Articles / Working with HTTP requests in ASGI

This article is part of an ongoing series exploring the emerging ASGI standard. To keep up to date with the full series, subscribe to the RSS feed.

In our last article we took a look at the basic structure of the ASGI interface. Now we’re going to go into some more detail on the message structure for HTTP requests, and take a look at how we can use some of the datastructures that the Starlette package provides in order to work with HTTP requests in ASGI.

The first thing that occurs in any ASGI application is that it is instantiated with a “scope” dictionary, that provides some initial information about the incoming request.

Here’s an example of how the scope dictionary might look for a simple HTTP request.

>>> scope = {
    "type": "http",
    "http_version": "1.1",
    "method": "GET",
    "scheme": "https",
    "path": "/",
    "query_string": b"search=red+blue&maximum_price=20",
    "headers": [
        (b"host", b""),
        (b"accept", b"application/json")
    "client": ("", 1453),
    "server": ("", 443)

The scope dictionary is pretty similar to WSGI’s “environ” dictionary. In fact, the ASGI specification documents how to map between the two.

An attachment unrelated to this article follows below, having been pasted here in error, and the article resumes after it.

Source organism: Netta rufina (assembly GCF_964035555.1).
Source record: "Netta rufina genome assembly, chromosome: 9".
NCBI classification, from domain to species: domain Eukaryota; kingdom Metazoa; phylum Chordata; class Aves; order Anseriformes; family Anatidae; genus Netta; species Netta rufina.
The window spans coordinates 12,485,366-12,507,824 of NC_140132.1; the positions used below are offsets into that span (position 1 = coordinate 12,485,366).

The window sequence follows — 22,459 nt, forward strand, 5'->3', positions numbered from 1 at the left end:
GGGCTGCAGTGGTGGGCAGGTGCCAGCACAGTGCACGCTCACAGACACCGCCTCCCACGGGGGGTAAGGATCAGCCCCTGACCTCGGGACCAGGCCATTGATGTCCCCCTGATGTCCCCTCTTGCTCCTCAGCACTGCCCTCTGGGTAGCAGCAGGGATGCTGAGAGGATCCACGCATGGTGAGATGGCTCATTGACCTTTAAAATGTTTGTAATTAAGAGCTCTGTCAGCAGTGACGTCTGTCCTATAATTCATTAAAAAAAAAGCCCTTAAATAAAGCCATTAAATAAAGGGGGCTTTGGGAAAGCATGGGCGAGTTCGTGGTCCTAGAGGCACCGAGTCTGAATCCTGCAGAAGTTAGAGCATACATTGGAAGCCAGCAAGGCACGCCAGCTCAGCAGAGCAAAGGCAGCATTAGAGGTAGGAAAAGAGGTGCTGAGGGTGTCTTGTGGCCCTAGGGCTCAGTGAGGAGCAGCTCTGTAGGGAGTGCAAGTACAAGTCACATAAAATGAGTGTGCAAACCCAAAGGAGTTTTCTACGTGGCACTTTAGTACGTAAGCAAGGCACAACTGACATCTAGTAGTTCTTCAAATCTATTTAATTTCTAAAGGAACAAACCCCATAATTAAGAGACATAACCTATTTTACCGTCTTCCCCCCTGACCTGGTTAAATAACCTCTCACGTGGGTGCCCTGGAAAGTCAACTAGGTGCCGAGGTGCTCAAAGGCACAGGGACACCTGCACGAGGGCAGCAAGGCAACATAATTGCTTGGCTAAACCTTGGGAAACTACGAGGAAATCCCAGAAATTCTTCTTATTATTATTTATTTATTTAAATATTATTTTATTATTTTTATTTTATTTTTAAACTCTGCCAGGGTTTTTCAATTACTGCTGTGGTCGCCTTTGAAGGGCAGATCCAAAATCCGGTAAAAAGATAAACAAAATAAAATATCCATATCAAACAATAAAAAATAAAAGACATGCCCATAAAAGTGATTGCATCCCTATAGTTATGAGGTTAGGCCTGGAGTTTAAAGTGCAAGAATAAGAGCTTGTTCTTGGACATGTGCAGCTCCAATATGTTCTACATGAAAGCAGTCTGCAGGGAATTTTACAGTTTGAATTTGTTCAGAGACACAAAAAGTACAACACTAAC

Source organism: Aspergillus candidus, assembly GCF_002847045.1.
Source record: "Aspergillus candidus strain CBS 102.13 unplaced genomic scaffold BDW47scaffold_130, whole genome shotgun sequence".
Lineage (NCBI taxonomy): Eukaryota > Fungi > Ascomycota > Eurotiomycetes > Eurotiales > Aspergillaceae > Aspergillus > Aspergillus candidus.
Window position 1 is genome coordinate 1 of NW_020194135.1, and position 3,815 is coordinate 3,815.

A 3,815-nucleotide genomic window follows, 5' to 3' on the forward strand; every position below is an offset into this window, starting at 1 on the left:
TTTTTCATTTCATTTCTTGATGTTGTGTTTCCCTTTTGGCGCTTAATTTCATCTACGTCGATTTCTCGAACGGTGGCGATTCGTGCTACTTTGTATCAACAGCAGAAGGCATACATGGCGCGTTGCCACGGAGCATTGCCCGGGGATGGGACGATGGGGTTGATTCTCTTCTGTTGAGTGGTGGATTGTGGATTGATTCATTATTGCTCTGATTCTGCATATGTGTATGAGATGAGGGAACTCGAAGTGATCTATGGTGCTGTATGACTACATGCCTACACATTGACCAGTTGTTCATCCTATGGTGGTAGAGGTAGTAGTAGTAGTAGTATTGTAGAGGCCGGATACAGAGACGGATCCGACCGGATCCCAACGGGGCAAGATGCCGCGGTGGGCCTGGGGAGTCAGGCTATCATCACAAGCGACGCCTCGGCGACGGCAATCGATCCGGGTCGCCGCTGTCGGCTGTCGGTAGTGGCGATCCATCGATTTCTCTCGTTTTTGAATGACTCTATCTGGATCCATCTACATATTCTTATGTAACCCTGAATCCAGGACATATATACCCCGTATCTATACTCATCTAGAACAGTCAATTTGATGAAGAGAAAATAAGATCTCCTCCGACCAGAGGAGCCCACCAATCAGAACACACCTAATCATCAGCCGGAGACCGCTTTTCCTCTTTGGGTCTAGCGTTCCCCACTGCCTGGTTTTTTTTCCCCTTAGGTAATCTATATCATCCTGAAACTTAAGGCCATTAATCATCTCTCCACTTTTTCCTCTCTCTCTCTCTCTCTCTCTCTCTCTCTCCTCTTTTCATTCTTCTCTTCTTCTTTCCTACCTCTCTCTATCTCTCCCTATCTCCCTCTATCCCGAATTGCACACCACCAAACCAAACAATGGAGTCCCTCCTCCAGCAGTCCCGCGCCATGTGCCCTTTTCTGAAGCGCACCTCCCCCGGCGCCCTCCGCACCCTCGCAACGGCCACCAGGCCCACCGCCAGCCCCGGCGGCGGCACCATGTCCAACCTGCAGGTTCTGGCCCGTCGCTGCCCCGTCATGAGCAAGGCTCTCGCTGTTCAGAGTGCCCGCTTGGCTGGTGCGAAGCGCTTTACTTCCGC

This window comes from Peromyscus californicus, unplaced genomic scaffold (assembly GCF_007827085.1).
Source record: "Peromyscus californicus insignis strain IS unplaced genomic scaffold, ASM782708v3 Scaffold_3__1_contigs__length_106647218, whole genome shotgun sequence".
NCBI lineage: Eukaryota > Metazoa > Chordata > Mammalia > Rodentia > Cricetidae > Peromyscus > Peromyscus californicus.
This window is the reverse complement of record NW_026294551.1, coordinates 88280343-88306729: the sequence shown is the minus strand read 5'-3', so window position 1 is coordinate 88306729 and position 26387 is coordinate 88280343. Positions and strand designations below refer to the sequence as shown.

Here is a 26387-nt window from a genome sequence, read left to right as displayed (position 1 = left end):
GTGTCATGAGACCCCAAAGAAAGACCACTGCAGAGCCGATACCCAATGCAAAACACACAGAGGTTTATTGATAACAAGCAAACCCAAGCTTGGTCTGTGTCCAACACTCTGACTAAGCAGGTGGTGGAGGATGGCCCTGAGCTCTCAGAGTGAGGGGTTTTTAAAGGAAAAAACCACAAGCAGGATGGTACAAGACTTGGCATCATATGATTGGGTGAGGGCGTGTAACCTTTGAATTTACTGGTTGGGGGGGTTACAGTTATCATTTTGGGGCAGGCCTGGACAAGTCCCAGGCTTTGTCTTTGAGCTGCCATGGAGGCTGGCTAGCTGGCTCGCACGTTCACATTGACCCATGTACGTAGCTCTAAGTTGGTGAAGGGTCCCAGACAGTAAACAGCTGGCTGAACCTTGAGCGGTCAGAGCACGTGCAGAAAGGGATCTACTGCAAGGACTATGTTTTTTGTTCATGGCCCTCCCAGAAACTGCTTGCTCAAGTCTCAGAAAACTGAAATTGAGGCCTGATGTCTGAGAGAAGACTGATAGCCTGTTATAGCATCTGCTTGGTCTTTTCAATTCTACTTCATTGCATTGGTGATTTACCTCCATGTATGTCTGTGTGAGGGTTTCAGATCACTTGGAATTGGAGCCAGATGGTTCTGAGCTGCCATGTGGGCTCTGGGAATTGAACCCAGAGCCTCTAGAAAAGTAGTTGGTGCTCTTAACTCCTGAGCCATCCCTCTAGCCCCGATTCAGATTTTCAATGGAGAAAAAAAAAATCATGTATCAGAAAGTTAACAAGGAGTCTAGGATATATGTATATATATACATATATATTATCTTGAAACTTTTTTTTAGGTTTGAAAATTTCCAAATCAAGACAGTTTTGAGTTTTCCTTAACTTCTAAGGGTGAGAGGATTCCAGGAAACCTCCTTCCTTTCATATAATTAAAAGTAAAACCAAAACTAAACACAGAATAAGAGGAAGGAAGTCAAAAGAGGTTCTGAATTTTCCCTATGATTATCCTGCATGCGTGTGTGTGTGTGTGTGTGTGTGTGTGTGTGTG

environ = {
    "SCRIPT_NAME": "",
    "PATH_INFO": "/",
    "QUERY_STRING": "search=red+blue&maximum_price=20",
    "SERVER_NAME": "",
    "SERVER_PORT": 443,
    "REMOTE_HOST": "",
    "REMOTE_PORT": 1453,
    "HTTP_HOST": "",
    "HTTP_ACCEPT": "application/json",

The scope type

A fundamental difference between ASGI and WSGI, is that ASGI is a more general purpose messaging interface, whereas WSGI is strictly request/response.

The one element that must always be present in any ASGI scope is the “type” key, which is used to indicate the protocol type.

scope = {
    "type": "http",  # Deal with an incoming HTTP request.

Request URL

The full URL of an incoming request can be constructed based on the information contained in scheme, server, path, and query_string.

Since we don’t want to have to typically be working from the raw ASGI information, it’s useful for us to have some reusable tooling that we can use to abstract away some of the details for us.

The Starlette framework is deliberately designed as a zero-dependency library, so that it can be used as the basis for all kinds of ASGI applications or other higher-level frameworks.

One of the things that is provides is a set of basic datastructures for working with ASGI. For example:

>>> from starlette.datastructures import URL
>>> url = URL(scope=scope)
>>> url
>>> str(url)

The URL instance allows you to inspect the various components on the URL, in the same way as a the standard library’s urlparse:

>>> url.scheme

You can also modify components of the URL, and return a new instance:

>>> url.replace(hostname='')

Request headers

HTTP headers in ASGI are mandated to be a list of pairs of bytes, representing the header name and value. Because HTTP headers are case-insensitive, ASGI enforces that the byte-wise header representation must be strictly lower-cased.

HTTP headers can also contain multiple instances of the same header name, for example as used with Set-Cookie.

Starlette provides an immutable, case-insensitive, multi-dict for working with HTTP request headers from ASGI.